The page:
According to Guns, Germs, and Steel, why did Europeans conquer the Americas instead of Americans conquering Europe?

Expert Answers

An illustration of the letter 'A' in a speech bubbles

In Chapter 3 of Guns, Germs, and Steel, Jared Diamond explains why the Europeans were able to conquer the Americas rather than the other way around. He begins the chapter with a close analysis of Francisco Pizarro's defeat of the Inca King Atahuallpa in 1532, despite the Spanish forces being vastly outnumbered.

The first element underlying Pizarro's victory was superior military technology. This included the use of horses, guns, and steel swords and shields, which not only were vastly more effective than Inca weaponry but also terrified many opponents.

Just as important as military technology was the spread of European diseases such as smallpox, typhoid, and plague, to which the inhabitants of the Americas had no natural immunities. This meant that European conquerors were fighting against communities decimated by diseases.

Finally, the Spanish conquerors were better organized and used writing to communicate effectively, spread strategic plans, and share information about their opponents' weaknesses. In other words, the Spanish had more elaborately developed systems of what is now called C3I, or Command, Control, Communications and intelligence, which are essential to military success.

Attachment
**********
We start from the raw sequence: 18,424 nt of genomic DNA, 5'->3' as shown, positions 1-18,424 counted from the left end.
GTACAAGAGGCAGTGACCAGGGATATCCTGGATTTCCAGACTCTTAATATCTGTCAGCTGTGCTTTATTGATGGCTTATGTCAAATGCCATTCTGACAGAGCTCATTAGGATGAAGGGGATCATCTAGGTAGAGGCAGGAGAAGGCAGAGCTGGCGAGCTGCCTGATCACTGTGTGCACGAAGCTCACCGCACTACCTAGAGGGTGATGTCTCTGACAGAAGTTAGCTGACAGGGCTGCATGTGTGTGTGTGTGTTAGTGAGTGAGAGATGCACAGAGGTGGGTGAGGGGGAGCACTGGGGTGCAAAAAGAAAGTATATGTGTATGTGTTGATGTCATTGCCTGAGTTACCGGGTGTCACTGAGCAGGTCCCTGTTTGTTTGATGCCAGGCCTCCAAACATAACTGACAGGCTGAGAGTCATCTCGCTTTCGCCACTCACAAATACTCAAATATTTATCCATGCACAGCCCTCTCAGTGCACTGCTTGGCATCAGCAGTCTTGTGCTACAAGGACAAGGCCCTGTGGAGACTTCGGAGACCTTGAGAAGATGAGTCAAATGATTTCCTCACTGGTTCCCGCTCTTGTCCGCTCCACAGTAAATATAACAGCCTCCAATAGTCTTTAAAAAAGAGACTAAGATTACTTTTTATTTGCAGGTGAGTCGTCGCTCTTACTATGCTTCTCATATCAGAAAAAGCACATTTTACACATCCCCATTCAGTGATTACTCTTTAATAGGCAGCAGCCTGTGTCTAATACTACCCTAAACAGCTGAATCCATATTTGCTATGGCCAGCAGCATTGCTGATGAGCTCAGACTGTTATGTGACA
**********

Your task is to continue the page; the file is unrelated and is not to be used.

Approved by eNotes Editorial Team
An illustration of the letter 'A' in a speech bubbles

The answer to this can be found in Chapter 3.  There, Diamond lays out a number of factors that allowed Spain to conquer the New World rather than having Native Americans conquer Spain.  They include:

  • Military technology.  The Europeans had guns and steel weapons.
  • Infectious diseases.  These "germs" killed many Native Americans, helping to weaken their societies.
  • Ships and writing.  These were two more things that the Europeans had and the Americans didn't.
  • Centralized political organization.  This allowed the Spanish to be more organized and disciplined than the natives.

All of these were proximate causes of Europe's ability to conquer.  The ultimate cause of this, however, was the fact that agriculture arose in Eurasia long before it did in the Americas, thus allowing Europe to become stronger than the New World.

Approved by eNotes Editorial Team

We’ll help your grades soar

Start your 48-hour free trial and unlock all the summaries, Q&A, and analyses you need to get better grades now.

  • 30,000+ book summaries
  • 20% study tools discount
  • Ad-free content
  • PDF downloads
  • 300,000+ answers
  • 5-star customer support
Start your 48-Hour Free Trial